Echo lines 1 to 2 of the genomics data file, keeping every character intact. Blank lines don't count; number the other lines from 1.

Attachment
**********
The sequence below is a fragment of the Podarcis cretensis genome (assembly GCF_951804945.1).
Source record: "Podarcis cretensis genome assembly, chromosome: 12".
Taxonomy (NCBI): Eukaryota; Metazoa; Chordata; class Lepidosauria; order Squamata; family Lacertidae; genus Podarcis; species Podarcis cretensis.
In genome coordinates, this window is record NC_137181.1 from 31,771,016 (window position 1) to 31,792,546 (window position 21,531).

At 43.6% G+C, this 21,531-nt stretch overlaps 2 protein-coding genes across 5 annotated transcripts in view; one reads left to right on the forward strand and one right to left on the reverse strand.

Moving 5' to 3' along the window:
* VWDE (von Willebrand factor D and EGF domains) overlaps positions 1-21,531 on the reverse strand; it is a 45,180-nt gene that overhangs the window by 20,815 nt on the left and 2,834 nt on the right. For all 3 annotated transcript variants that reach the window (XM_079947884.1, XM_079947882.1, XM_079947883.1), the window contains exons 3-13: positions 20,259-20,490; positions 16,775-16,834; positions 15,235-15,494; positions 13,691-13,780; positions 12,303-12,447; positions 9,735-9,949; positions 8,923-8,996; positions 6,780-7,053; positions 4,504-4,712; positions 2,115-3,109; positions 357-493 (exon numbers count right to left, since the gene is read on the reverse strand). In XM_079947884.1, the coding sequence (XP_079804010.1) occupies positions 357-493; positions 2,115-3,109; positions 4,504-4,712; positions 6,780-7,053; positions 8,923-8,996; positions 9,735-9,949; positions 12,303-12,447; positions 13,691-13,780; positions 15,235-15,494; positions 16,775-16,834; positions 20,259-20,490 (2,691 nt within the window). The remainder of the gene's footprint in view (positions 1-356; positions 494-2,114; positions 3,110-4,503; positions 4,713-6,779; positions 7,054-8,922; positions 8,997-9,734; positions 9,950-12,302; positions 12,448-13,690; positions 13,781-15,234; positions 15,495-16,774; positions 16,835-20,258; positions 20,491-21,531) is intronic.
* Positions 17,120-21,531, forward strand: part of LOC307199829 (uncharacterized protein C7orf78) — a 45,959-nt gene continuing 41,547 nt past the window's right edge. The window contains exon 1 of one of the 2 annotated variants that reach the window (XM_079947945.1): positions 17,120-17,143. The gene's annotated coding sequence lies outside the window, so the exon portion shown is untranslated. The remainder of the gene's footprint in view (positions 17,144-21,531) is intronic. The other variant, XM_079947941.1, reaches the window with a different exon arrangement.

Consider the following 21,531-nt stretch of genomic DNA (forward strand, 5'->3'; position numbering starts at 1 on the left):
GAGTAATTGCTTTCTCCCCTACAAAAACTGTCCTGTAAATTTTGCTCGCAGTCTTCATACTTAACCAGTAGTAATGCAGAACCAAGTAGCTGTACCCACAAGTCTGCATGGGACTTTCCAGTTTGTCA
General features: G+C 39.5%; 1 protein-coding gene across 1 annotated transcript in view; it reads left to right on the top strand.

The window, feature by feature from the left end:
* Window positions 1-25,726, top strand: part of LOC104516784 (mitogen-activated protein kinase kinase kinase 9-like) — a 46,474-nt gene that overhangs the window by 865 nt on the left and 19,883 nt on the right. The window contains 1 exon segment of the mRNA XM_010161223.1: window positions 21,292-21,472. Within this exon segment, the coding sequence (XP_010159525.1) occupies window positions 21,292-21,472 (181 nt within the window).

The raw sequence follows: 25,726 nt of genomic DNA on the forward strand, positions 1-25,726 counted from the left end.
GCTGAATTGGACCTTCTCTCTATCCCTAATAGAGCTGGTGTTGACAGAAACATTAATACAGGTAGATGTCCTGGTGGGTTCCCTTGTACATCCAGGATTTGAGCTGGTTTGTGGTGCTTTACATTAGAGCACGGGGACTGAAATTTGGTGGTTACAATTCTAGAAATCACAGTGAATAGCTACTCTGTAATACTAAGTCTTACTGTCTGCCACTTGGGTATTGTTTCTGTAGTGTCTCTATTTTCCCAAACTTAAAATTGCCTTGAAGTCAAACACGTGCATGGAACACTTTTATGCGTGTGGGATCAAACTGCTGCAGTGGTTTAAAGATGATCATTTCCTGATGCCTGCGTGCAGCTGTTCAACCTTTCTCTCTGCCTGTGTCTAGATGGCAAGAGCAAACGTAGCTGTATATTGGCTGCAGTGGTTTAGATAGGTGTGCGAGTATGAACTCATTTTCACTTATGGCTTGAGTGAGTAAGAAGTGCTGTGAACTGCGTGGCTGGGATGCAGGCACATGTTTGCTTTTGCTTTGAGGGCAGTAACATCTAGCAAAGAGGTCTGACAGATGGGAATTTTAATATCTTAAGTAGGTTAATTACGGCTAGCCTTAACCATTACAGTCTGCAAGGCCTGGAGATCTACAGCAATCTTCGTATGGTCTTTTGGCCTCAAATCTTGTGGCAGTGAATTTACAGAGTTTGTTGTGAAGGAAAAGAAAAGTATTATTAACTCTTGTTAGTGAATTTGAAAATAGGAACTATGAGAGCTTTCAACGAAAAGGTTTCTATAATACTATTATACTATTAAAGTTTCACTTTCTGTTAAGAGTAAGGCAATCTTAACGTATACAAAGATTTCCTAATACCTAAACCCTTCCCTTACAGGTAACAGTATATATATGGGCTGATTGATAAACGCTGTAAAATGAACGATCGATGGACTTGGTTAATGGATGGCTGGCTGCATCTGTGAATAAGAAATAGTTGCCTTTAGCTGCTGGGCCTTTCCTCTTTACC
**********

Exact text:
The sequence below is a fragment of the Podarcis cretensis genome (assembly GCF_951804945.1).
Source record: "Podarcis cretensis genome assembly, chromosome: 12".